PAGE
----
Daniel Johnston

ICA, London - 4 July 2003

"This is atrociously trashy... it must be art"

[Daniel Johnston - cult icon] Daniel Johnston was brought to many people's attention through his contributions to the soundtrack to the film Kids. His recent album Fear Yourself was hailed by David Bowie as "One of my favourite albums of the year". Johnston is both artist and singer/songwriter. Both modes of expression have a stream of consciousness, a somewhat 'rough about the edges' quality. So much so, that when I first heard his first contribution to the Kids soundtrack I could not believe my ears that such amateurish trash had received a major label release.

Looking like a man older than his years, with wild greying hair, a Southern drawl, a lifetime couch potato physique, it comes as little surprise to know that Johnston has been in and out of asylums throughout his life. His self-released cassette albums come on the cheapest quality tape you can get and each have (often illegible) handwritten tracklistings and illustrated sleeves. "I can't see you, but I really appreciate you all coming here to see me tonight" he said earnestly. This rare UK appearance was part of the ICA's season on comic book culture - ComICA, and copies of Johnston's artwork were also on sale. The performance itself was as remarkable as it was short.

Just managing to come in at over thirty minutes in total, the set's brevity nevertheless meant that, with most songs lasting little more than three minutes a piece, we still got to hear a lot of Daniel Johnston songs. The set was split into two halves. The first part was Johnston and his cheap and battered acoustic guitar. Each song being based around three or four main chords that Johnston strums both repeatedly and vigorously, if only occasionally in time. The second half of the set was precisely the same except that the guitar was placed with a cheap-sounding piano noise from a keyboard. This must be art. On the face of it, initially at least, this is atrociously trashy where the good intentions far outweigh any musical talent. But before very long your brain begins to adjust, adapt, learn and one is drawn into the surreal oddball spectacle of it all.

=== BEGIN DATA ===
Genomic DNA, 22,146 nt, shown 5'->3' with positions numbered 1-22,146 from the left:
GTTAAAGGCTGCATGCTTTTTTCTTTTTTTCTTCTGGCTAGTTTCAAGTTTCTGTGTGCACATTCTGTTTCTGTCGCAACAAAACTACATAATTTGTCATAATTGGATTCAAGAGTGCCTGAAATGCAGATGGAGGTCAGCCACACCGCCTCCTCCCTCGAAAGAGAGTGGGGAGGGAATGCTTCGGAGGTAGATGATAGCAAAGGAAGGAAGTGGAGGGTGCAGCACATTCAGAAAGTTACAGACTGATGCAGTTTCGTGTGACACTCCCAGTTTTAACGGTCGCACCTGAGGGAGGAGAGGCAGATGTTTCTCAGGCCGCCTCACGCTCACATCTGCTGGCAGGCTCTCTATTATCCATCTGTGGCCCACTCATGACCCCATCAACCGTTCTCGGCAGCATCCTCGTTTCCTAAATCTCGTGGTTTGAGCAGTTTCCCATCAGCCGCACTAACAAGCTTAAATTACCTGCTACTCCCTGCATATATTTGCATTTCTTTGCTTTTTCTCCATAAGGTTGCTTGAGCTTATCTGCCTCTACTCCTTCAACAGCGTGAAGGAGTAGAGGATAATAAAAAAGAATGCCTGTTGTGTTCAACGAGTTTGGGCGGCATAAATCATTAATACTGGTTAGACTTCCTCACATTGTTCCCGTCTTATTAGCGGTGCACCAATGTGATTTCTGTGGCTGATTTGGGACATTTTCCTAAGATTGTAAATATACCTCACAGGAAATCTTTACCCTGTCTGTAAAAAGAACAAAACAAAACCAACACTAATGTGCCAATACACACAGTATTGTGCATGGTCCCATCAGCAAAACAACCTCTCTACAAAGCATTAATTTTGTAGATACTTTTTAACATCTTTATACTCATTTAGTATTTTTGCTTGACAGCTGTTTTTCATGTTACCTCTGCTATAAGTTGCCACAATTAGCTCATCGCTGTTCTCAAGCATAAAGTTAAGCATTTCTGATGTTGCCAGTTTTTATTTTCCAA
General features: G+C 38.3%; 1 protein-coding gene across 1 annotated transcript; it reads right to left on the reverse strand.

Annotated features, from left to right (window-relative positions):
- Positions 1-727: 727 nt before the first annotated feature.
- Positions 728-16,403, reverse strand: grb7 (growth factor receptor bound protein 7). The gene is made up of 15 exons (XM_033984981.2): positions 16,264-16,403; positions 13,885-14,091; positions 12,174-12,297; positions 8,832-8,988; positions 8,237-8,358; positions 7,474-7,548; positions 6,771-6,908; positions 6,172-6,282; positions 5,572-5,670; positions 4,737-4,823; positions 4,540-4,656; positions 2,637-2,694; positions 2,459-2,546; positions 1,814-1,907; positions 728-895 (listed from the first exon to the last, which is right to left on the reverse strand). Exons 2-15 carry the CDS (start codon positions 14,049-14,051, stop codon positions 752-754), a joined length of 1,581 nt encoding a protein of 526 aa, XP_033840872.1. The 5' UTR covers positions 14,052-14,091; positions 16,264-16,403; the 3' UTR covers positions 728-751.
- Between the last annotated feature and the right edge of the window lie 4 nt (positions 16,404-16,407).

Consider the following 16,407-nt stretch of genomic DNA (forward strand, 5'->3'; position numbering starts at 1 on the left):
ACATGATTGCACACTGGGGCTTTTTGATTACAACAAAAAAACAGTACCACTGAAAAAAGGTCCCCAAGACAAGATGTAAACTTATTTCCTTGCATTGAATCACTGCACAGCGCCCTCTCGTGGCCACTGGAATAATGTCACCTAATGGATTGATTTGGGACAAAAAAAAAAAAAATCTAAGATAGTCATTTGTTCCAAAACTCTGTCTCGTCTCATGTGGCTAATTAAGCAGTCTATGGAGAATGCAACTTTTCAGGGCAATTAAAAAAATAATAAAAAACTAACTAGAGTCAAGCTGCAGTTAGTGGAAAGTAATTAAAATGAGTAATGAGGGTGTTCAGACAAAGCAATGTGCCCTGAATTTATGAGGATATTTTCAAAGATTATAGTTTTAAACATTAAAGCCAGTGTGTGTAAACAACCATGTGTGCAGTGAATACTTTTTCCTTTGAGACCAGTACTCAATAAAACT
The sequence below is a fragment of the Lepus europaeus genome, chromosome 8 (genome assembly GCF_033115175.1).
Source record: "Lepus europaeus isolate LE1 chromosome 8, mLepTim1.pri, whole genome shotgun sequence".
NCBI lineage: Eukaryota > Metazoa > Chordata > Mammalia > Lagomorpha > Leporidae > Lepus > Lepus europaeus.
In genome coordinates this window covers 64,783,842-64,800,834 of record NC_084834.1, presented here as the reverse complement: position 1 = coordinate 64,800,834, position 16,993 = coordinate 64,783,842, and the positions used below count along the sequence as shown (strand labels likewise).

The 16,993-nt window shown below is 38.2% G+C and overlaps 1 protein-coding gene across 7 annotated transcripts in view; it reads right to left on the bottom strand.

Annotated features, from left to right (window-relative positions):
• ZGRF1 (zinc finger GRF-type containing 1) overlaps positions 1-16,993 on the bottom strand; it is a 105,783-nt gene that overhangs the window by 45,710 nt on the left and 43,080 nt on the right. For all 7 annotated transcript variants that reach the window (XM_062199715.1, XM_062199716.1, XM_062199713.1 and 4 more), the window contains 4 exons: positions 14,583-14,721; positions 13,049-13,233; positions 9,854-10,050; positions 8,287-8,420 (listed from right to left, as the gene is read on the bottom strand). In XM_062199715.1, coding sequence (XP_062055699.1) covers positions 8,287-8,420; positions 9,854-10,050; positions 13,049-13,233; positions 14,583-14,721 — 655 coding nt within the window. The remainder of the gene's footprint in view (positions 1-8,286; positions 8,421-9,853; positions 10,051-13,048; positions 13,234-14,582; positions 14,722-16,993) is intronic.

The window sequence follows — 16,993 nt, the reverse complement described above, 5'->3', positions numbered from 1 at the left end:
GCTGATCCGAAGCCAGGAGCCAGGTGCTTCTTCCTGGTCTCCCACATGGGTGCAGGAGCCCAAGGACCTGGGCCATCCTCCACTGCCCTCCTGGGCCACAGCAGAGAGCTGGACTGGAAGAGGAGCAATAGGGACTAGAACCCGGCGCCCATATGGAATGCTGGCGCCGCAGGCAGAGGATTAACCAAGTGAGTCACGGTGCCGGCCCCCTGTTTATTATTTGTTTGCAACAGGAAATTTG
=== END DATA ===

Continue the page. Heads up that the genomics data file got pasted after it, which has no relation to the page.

It was readily apparent that I was in the minority this evening. Most here seemed to be hardcore Johnston fans and from the extrovert on-stage introduction through to the ten minute cries for "Encore!", the crowd went berserk. The American's shy if polite demeanour meant that most of the intersong chat was kept merely to introducing the next title (which he did doggedly). There was a rare "How y'all doin' tonight?" once he had settled down, which brought the response from someone in the crowd "How are you Daniel?", to which Johnston replied with some uncertainty "...pretty good". This was one of the ICA's infrequent sell-out gigs - that in itself demonstrated the cult following this unassuming middle aged American has. His rendition of the insanely sublime Casper, The Friendly Ghost was belted out with such vigor that at the end of the set Johnston not only sounded horse but looked close to collapse. He was helped off the stage and was never seen again.

Rob Dyer